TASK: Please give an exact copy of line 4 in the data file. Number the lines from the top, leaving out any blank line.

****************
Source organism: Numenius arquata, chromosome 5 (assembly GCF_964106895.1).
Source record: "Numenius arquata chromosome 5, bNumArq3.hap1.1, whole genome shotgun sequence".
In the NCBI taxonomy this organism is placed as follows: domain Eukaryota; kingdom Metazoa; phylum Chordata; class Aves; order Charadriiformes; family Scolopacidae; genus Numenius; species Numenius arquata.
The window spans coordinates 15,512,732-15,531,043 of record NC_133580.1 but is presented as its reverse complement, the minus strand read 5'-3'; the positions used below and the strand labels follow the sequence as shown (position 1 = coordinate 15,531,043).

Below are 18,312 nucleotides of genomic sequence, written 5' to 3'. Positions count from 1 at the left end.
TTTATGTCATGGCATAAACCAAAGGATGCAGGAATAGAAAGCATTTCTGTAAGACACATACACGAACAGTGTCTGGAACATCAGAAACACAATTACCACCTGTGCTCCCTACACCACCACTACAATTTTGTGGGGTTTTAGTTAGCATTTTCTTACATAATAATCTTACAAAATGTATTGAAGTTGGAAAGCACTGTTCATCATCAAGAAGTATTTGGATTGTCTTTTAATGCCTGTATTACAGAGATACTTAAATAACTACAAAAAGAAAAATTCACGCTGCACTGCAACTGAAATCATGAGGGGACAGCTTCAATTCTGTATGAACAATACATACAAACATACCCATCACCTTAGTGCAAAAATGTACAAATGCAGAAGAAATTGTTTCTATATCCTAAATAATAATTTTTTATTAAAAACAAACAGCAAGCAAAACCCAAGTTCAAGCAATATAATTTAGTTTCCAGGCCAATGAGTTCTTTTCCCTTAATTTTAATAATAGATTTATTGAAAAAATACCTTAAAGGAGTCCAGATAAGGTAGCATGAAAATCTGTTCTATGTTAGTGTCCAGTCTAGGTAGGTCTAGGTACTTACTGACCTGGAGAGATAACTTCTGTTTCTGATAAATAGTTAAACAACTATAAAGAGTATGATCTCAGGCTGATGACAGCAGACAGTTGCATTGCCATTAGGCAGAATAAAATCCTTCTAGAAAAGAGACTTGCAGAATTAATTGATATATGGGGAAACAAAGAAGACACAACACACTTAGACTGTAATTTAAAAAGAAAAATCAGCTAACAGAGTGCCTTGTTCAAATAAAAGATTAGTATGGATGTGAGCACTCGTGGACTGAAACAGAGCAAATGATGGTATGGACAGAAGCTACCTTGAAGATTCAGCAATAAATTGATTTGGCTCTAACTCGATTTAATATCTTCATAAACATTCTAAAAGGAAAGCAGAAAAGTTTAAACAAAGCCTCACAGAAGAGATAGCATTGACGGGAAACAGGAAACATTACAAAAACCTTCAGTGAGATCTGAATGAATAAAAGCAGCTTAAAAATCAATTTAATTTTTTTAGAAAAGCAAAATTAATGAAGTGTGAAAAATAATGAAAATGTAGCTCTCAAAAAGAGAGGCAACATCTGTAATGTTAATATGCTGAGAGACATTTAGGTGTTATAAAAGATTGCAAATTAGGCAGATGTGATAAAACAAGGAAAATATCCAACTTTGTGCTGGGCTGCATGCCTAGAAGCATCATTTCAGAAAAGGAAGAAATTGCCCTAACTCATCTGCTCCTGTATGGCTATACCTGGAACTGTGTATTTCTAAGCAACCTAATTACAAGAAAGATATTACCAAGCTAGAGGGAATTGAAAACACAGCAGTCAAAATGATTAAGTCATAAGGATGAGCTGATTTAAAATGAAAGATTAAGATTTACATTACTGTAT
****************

The window spans coordinates 15,512,732-15,531,043 of record NC_133580.1 but is presented as its reverse complement, the minus strand read 5'-3'; the positions used below and the strand labels follow the sequence as shown (position 1 = coordinate 15,531,043).